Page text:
Latino Faith Leaders Release Top 5 Conservation Priorities, Encourage Display of Support for National Monuments

Por la Creación Faith-based Alliance (PLC), which develops stewards of God’s creation by educating and engaging this generation to leave a legacy for the future, has released its “Top 5 Conservation Priorities” and is encouraging Latinos nationwide to share their support for national monuments in response to the Trump Administration’s recommendations to reduce the size of multiple monuments and open up others to commercial use.

“Latinos have such an important voice in the protection of our public lands, and a critical role to play in encouraging stewardship of our cherished outdoor and cultural heritage,” said Pastor Cecy Ruano, leader with Iglesia Rosa de Saron in Caldwell, ID. “These conservation priorities stem from the concerns and interests of Latino communities throughout the nation.”

PLC consists of Latino faith leaders, representing more than 150,000 churches nationwide, who engage their communities on issues of conservation and protecting public lands. Founded in 2013 as an initiative of the Hispanic Access Foundation, PLC has been active in numerous national monument efforts including San Gabriel Mountains, Sand to Snow, Mojave Trails, Browns Canyon, Gold Butte, and others. In response to the Executive Order calling for a review of national monuments, including many that were established to celebrate our nation’s cultural and outdoor heritage, PLC members were actively involved in encouraging the Latino community to provide more than 52,000 comments during the public commenting period in support of maintaining or expanding the national monuments.

“We have a moral obligation to protect these lands and leave a legacy for future generations,” said Pastor Martin Martinez, leader con Assemblies of God El Sereno and a member of Por La Creación Faith-based Alliance in Covina, Calif. “With our national monuments at risk, water shortages in the west and the relationship between our environment and health, it’s time for all of us to stand up for our public lands and outdoor heritage.”

The “Top 5 Conservation Priorities” include:

1) Protecting our antiquities
Protecting public lands is about more than just acreage -- it’s critical to preserving places of significance and the historical and cultural heritage of ALL Americans. We have responsibility to be good stewards of God’s creation and ensure its existence for future generations. We need tools like the Antiquities Act to care for these special, inspiring places.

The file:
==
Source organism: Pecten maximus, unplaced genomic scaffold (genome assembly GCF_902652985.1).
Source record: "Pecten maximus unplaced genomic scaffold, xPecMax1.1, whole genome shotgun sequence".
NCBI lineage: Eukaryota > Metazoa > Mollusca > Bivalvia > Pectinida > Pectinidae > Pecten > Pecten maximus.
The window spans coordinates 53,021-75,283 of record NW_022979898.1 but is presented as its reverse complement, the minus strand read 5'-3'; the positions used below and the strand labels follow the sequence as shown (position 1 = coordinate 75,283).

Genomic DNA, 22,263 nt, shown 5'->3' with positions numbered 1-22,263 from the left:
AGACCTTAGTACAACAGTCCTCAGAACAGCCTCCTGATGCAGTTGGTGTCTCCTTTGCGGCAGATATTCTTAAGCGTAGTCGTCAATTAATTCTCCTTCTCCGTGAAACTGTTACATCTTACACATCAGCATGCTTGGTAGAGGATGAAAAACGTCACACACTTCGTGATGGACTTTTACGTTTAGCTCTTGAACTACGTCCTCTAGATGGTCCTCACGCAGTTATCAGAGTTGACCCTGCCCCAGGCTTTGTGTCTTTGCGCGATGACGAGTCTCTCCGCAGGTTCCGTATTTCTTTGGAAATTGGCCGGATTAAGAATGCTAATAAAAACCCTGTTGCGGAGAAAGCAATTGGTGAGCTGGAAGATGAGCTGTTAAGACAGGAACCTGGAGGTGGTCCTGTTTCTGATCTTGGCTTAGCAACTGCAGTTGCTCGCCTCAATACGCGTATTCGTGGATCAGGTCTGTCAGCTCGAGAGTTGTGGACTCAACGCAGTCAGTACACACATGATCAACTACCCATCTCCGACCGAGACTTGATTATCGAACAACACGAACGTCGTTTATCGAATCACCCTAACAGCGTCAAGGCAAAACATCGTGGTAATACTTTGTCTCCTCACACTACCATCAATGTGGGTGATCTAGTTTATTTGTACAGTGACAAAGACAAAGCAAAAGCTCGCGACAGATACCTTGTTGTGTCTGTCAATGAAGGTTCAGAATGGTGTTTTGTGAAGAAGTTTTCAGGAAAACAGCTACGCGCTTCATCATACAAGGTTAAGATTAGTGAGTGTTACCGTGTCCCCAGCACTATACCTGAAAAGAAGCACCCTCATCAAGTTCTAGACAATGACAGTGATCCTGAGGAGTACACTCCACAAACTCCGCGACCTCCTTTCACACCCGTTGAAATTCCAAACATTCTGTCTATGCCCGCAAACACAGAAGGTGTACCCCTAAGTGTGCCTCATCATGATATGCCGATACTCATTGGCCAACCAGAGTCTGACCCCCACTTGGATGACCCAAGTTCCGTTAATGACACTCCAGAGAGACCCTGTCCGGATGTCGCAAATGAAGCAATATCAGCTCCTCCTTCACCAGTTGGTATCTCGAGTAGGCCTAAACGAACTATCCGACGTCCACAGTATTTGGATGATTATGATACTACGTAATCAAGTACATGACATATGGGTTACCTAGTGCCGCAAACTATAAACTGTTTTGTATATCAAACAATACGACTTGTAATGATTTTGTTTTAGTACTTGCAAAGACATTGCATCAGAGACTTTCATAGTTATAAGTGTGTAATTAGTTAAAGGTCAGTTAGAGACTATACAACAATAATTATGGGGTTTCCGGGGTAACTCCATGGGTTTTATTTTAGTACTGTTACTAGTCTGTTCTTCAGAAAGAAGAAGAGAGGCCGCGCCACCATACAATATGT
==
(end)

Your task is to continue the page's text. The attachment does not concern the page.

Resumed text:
2) Defending our public lands
We need balance between energy development and conservation of our nation’s public lands. Public lands transfers and repealing national monument designations, which have been responsible for protecting significant ecological and cultural places, jeopardizes our history, wildlife, tourism and recreational industries.

3) Protecting the Colorado River
The Colorado River sustains over 35 million people, including nearly one-third of the nation’s Latinos. The river is an integral part of our heritage and way of life; it supports wildlife, tourism and our agricultural industry. However, demand on the river’s water now exceeds its supply. We need smart water policies and to protect against pollution to keep our ecosystems intact.

4) Environment and public health
Hispanics bear a disproportionate load when it comes to health risks from toxic emissions and pollution per numerous reports. We have a moral obligation to protect our cherished air, and ensure that our communities and children are not harmed by public health issues, such as those related to methane, that we can knowingly prevent.

5) Engaging next generation of stewards
By 2020, half of all youth in America will be of color. By 2043, a majority of our country’s residents will be people of color. Yet a 2014 Outdoor Foundation study found that 73 percent of Americans who participated in outdoor activities were white. In simple terms, the future of public lands depends on engaging and welcoming our diverse youth. 

Related Issues: